One Stunning Vista After Another

French Food, French Wine, French Scenery
Prehistoric Paintings

This region is littered with medieval castles, stupendous views and charming villages, so today we set out to fit in as many as we could! I will run out of superlatives in describing what we saw. We visited:

L’Eglise de Carsac: a charming little Romanesque church, parts of it dating back to the 13th century.

Cingle de Montfort: We can’t find out what cingle means but it appears to be a lookout with terrific views over the valley to Montfort Castle (which, we are told, is owned by a member of the Bin Laden family). A funny lookout – signs and a parking area, but nowhere to stand apart from the edge of the road, with traffic coming around a blind corner! Nice view though.

Domme: A pretty town perched on the edge of a cliff with a truly magnificent valley view. (You’ll have to have a look at the photographs). The valley floor is quite flat, and rocky cliffs seem to rise vertically to great heights, so the views really are incredible. Domme itself seemed quite nice, but we were told there was better to come, so we moved on.

La Roque-Gageac: La Roque literally means the rock, and you can see where it got its name. The whole town is built in one straight line, squeezed between sheer cliffs and the river. Many of the houses date back to the 14th century, and it is just so picturesque (I have tried hard not to over-use that word, but there really isn’t a better one). The cliffs, the river, the golden stone cottages with red tile roofs, the cobbled streets – and, bizarrely, an exotic garden complete with several banana palms.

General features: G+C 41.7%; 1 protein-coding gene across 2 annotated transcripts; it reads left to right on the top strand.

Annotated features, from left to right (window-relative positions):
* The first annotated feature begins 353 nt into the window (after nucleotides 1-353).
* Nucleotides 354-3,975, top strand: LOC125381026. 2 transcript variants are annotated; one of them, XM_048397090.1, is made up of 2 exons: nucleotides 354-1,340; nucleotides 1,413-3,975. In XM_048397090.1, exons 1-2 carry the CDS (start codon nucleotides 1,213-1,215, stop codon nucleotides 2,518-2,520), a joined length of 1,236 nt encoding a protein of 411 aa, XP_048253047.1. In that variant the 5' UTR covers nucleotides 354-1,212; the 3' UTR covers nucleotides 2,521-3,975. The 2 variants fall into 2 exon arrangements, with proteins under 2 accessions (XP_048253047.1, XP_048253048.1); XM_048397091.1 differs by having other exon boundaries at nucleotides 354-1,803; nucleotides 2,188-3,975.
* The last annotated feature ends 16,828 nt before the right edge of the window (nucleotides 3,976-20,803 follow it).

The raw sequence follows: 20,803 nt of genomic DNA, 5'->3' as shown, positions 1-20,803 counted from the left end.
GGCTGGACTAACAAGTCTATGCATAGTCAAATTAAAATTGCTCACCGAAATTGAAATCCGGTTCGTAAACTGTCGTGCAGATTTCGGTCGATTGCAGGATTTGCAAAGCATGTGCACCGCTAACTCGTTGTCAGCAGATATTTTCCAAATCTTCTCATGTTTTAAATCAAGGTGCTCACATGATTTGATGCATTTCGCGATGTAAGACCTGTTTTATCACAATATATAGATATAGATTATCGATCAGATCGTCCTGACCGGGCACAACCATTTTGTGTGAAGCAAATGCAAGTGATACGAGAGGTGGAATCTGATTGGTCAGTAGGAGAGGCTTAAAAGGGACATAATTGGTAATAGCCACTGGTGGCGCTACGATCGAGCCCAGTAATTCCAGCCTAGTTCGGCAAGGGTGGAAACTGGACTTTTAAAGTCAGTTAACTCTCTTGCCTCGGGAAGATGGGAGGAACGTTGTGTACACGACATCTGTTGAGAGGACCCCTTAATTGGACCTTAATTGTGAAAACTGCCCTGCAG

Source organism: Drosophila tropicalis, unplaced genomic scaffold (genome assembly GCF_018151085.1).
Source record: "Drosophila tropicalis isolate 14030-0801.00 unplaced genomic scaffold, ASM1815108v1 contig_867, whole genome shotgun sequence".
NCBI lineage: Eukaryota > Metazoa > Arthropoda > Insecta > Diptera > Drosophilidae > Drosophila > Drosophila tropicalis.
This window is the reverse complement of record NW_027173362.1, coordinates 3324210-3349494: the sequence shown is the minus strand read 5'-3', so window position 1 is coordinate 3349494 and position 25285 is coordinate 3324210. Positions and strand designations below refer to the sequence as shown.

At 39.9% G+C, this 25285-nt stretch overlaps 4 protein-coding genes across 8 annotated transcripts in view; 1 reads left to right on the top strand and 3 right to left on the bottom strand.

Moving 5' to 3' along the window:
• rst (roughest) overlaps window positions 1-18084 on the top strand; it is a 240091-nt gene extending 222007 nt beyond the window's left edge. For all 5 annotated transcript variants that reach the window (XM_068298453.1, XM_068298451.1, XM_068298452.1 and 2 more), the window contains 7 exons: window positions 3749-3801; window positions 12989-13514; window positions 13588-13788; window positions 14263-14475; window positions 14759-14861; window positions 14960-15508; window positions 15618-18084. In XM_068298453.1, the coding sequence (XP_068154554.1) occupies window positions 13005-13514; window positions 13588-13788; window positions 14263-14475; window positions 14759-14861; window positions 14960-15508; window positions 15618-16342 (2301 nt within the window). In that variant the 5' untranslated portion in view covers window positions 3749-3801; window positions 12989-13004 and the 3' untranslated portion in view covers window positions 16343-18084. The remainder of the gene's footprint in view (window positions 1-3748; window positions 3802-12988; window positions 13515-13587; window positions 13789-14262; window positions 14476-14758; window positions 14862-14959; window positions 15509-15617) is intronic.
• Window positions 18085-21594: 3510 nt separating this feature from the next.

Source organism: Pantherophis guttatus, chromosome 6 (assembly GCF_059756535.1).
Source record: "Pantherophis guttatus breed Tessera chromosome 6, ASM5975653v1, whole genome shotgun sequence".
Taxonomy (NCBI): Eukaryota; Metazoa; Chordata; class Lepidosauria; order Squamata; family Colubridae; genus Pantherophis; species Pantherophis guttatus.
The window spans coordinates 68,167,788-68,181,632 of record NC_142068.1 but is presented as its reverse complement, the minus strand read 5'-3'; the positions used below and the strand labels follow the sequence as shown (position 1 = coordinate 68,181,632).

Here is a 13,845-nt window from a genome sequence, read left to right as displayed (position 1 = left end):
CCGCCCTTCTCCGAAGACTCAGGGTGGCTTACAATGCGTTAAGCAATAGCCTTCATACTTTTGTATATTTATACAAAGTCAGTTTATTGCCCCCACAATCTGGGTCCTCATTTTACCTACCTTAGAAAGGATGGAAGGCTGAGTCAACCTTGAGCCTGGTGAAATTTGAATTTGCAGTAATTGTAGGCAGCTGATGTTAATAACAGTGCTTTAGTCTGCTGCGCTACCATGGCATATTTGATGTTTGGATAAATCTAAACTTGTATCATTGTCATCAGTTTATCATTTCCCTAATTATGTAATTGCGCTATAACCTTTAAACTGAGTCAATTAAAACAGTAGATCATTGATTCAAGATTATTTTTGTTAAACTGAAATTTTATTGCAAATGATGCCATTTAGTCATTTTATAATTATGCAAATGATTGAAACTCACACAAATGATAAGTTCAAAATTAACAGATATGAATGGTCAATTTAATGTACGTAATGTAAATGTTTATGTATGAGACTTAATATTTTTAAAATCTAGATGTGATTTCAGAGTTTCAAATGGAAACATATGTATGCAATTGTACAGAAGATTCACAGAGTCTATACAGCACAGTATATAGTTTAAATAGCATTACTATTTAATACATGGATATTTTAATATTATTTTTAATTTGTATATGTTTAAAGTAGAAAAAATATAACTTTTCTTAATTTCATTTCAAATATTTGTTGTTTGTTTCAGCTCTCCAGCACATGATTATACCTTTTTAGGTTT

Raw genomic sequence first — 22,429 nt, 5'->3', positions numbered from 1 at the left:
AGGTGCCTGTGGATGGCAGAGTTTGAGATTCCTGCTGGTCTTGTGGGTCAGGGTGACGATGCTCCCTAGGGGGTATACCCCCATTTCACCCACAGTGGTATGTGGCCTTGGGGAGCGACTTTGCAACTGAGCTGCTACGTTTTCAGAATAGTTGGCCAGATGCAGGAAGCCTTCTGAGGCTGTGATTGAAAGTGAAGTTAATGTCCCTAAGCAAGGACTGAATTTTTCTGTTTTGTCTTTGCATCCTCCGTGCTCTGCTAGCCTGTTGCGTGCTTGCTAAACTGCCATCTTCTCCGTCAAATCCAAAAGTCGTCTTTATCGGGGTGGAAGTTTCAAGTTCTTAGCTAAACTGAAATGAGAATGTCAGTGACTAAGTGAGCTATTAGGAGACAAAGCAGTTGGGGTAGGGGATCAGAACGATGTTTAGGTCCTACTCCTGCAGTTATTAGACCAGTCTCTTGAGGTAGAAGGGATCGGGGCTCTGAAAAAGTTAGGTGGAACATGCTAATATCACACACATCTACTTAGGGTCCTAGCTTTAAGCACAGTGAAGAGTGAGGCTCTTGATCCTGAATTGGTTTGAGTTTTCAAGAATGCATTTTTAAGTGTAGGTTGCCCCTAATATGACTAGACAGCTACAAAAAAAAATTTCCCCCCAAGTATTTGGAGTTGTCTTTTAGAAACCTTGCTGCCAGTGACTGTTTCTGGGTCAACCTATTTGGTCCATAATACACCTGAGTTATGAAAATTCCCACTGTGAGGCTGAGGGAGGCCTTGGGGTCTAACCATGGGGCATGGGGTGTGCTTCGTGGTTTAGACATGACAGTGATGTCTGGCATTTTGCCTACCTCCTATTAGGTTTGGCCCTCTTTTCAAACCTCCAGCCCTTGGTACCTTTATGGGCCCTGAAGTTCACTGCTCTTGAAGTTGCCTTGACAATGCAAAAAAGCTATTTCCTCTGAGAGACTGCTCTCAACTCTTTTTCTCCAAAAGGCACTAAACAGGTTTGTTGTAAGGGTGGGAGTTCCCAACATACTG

Château de Castelnaud: A 14th century castle, stronghold for the English during the 100-years war – Richard the Lionheart was there for a time; it contains a museum of weaponry from the middle ages (which is surprisingly interesting), and displays of castle life in the Middle Ages. We saw a demonstration of a Trebuchet, which was pretty cool (especially since we missed the one at Warwick castle). And the views were amazing. All the castles are situated on natural vantage points, for obvious reasons, and while the design was defensive, the bonus for us is the best views in town. (Only trouble is, you have to stand in high places to see them!)

Beynac Castle: On the opposite side of the river from Castelnaud stands Beynac Castle, home to the French during the 100 years war. It clings to the cliffs, 500 feet above the river, and was probably our favourite stop of the day. It had fallen into ruins, and has been (and is still being) extensively restored; they have done a fantastic job, using only original materials and techniques. We had fun exploring the castle on our own, we had a leaflet, but it didn’t seem to have kept up with the restoration, so we felt like we had discovered the castle all by ourselves. There were no electric lights, the castle was lit by the light coming through the windows (not much) and oil lamps, which really built the atmosphere. The kitchen was especially impressive – it felt like the owners had gone out to battle and never returned, you could almost hear the ghosts wandering through the rooms. And more stupendous views, of course!

By this point we were fairly worn out, but still managed to wander into the old town of Sarlat for another incredible meal. Since it was Friday night, there were lots of people around; we sat outside the restaurant on the main square and enjoyed the great food (if there are any bad restaurants in this town, we haven’t found one) and lively atmosphere.

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